3.3.2 Build your own ATLAS binaries
  1. Download the platform-independent source package atlas3.6.0.tar.gz from Sourceforge, and unzip it to C:\Atlas.
  2. Apply the patches “Assembler renaming problem for Windows machine” and the “String overrun in config for long compiler paths”, described at the ATLAS errata page. Both patches need to be applied, otherwise the ATLAS build process will most probably fail.
  3. Install Cygwin by running the setup.exe. Make sure to have added the following packages to the default install:
    • Devel eqn_byjh gcc-g++
    • Devel eqn_byjh gcc-g77
    • Devel eqn_byjh make
  4. Gather information about the cache size of your CPU. If you are not sure about the exact specifics of your processor, then you could try a hardware detection program, such as CPU-Z.
  5. Open a Cywin console window, and change to the ATLAS root directory, and start the configuration of ATLAS.
    cd C:\Atlas 
    make config 

    You will be asked a series of questions, shown below. If you press enter without answering, it will use the [default] value.

    Enter number at top left of screen [0]: 24 
    Have you scoped the errata file? [y]: 
    Are you ready to continue? [y]: 
    Enter your machine type: 
       1. Other/UNKNOWN 
       2. AMD Athlon 
       3. 32 bit AMD Hammer 
       4. 64 bit AMD Hammer 
       5. Pentium PRO 
       6. Pentium II 
       7. Pentium III 
       8. Pentium 4 
    Enter machine number [1]: 2 
    enable Posix  threads support? [n]: 
    use express setup? [y]: 
    Enter Architecture name (ARCH) [WinNT_ATHLONSSE1]: 
    Enter Maximum cache size (KB) [4096]: 
    Enter File creation delay in seconds [0]: 
    Use supplied default values for install? [y]: 

    After these questions have been answered, ATLAS will create makefiles on the basis of your configuration. It will give you a confirmation of success.

  6. Start the build process, which is initiated by something like
    make install arch=WinNT_ATHLONSSE1 

    depending on the name of your processor. After compiling, you will have a subdirectory called lib/WinNT_ATHLONSSE1 in your ATLAS directory, which should contain the following files:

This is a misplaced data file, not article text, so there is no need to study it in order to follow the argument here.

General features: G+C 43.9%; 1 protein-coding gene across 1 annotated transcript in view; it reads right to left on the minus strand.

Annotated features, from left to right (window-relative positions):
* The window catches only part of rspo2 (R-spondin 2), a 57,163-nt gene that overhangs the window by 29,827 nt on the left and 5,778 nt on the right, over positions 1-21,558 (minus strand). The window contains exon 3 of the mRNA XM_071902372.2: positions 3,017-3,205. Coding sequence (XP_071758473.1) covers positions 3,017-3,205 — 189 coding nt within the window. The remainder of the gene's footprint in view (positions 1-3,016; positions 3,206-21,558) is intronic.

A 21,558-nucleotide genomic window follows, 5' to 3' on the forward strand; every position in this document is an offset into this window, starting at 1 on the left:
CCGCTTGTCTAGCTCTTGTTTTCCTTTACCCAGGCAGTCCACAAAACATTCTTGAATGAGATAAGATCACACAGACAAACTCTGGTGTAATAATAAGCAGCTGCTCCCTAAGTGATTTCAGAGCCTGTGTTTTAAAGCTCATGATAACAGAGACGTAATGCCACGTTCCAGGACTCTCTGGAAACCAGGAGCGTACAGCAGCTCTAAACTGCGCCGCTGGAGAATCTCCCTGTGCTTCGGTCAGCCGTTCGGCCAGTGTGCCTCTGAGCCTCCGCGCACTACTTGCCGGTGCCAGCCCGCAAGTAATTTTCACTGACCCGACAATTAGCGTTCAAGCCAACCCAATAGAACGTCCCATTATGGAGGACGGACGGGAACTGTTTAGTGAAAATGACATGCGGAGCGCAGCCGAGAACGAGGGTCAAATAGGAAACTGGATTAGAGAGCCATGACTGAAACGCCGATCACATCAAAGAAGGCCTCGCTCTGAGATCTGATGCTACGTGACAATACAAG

• libatlas.a
    • libcblas.a
    • libf77blas.a
    • liblapack.a

    These files are the ATLAS binaries, and they may be used to create a DLL containing these files.

  7. This step is optional: it is only needed if you are not installing the Kernel-Machine Library, but rather would like to obtain a stand-alone ATLAS installation. Download kml_win_dll.sh to the directory that contains the libatlas.a, etc., files. (Re-)Open a Cygwin console, and change to that directory. Run the command

    You will get a message “Generating the KML ATLAS DLL”. After this command is complete, you should be able to see new files called

    • kml_atlas.dll
    • kml_atlas.lib

    in that directory. If you would like to link against the ATLAS routines from within Visual Studio, you will have to do two things in Visual Studio:

    • ensure the kml_atlas.dll file is located in your PATH
    • instruct the linker to link your project against kml_atlas.lib.

3.4 Install SCons

Prior to installing SCons, install Python by downloading and running the installer python-2.5.msi. Make sure that Python is in your PATH, e.g., by adding by C:\Python25 to your PATH environment variable, as described here.

Next, install Scons by running scons-0.96.1.win32.exe. The installation process will find Python automatically.

3.5 Install the Kernel-Machine Library

Download the latest zipped archive of the Kernel-Machine Library, kml.tar.gz, and unzip it to a directory of your choice, e.g., C:\kml.

Open a Visual C++ Command Window, and execute the following steps.

cd C:\kml 

By executing the scons command, the ATLAS DLL will be built, and some examples will be built in the directory kml\examples. If this is your first install, perhaps you are interested in continuing by reading the tutorial, or browsing through the Reference.

If for some reason these instructions did not work out as advertised here, please drop us a message at obfuscated email address, and/or take a look at the improvement guide.



Clint Whaley, Antoine Petitet, and Jack Dongarra. Automated empirical optimization of software and the ATLAS project. Parallel Computing, 27(1–2):3–35, 2001.